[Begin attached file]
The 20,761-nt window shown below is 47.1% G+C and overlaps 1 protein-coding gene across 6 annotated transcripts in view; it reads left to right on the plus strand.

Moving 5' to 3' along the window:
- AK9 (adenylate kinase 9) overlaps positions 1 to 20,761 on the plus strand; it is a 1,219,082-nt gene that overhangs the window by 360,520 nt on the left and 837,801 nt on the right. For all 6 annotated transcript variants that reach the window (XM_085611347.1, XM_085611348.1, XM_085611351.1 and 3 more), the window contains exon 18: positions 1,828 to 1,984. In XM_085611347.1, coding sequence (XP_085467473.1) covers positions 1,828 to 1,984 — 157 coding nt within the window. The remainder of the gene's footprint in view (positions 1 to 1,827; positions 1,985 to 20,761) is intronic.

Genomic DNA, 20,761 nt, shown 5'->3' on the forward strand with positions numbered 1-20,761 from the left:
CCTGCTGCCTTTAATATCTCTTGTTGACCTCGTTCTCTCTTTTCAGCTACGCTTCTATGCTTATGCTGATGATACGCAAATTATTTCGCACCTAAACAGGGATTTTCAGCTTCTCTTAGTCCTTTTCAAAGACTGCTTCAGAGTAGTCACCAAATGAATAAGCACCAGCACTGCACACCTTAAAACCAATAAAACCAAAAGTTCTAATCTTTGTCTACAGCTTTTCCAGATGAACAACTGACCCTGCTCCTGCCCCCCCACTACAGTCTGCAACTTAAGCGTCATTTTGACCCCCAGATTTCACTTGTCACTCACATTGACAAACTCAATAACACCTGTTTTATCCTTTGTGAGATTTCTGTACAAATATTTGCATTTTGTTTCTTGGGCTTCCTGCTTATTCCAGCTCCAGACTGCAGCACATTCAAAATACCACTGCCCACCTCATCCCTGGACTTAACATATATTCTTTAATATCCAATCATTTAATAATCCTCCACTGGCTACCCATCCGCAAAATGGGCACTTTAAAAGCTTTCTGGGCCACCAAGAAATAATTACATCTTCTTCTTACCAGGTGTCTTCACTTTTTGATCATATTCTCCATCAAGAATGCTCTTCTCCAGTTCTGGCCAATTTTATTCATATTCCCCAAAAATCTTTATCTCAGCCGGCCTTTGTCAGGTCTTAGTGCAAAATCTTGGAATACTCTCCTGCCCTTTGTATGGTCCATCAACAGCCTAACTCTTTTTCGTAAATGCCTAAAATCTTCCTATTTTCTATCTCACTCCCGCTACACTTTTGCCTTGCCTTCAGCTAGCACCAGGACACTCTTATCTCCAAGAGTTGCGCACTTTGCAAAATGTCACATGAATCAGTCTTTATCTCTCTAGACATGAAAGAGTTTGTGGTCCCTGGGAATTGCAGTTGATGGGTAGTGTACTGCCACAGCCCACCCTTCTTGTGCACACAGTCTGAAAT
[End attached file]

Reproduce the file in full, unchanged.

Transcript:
The 20,761-nt window shown below is 47.1% G+C and overlaps 1 protein-coding gene across 6 annotated transcripts in view; it reads left to right on the plus strand.

Moving 5' to 3' along the window:
- AK9 (adenylate kinase 9) overlaps positions 1 to 20,761 on the plus strand; it is a 1,219,082-nt gene that overhangs the window by 360,520 nt on the left and 837,801 nt on the right. For all 6 annotated transcript variants that reach the window (XM_085611347.1, XM_085611348.1, XM_085611351.1 and 3 more), the window contains exon 18: positions 1,828 to 1,984. In XM_085611347.1, coding sequence (XP_085467473.1) covers positions 1,828 to 1,984 — 157 coding nt within the window. The remainder of the gene's footprint in view (positions 1 to 1,827; positions 1,985 to 20,761) is intronic.

Genomic DNA, 20,761 nt, shown 5'->3' on the forward strand with positions numbered 1-20,761 from the left:
CCTGCTGCCTTTAATATCTCTTGTTGACCTCGTTCTCTCTTTTCAGCTACGCTTCTATGCTTATGCTGATGATACGCAAATTATTTCGCACCTAAACAGGGATTTTCAGCTTCTCTTAGTCCTTTTCAAAGACTGCTTCAGAGTAGTCACCAAATGAATAAGCACCAGCACTGCACACCTTAAAACCAATAAAACCAAAAGTTCTAATCTTTGTCTACAGCTTTTCCAGATGAACAACTGACCCTGCTCCTGCCCCCCCACTACAGTCTGCAACTTAAGCGTCATTTTGACCCCCAGATTTCACTTGTCACTCACATTGACAAACTCAATAACACCTGTTTTATCCTTTGTGAGATTTCTGTACAAATATTTGCATTTTGTTTCTTGGGCTTCCTGCTTATTCCAGCTCCAGACTGCAGCACATTCAAAATACCACTGCCCACCTCATCCCTGGACTTAACATATATTCTTTAATATCCAATCATTTAATAATCCTCCACTGGCTACCCATCCGCAAAATGGGCACTTTAAAAGCTTTCTGGGCCACCAAGAAATAATTACATCTTCTTCTTACCAGGTGTCTTCACTTTTTGATCATATTCTCCATCAAGAATGCTCTTCTCCAGTTCTGGCCAATTTTATTCATATTCCCCAAAAATCTTTATCTCAGCCGGCCTTTGTCAGGTCTTAGTGCAAAATCTTGGAATACTCTCCTGCCCTTTGTATGGTCCATCAACAGCCTAACTCTTTTTCGTAAATGCCTAAAATCTTCCTATTTTCTATCTCACTCCCGCTACACTTTTGCCTTGCCTTCAGCTAGCACCAGGACACTCTTATCTCCAAGAGTTGCGCACTTTGCAAAATGTCACATGAATCAGTCTTTATCTCTCTAGACATGAAAGAGTTTGTGGTCCCTGGGAATTGCAGTTGATGGGTAGTGTACTGCCACAGCCCACCCTTCTTGTGCACACAGTCTGAAAT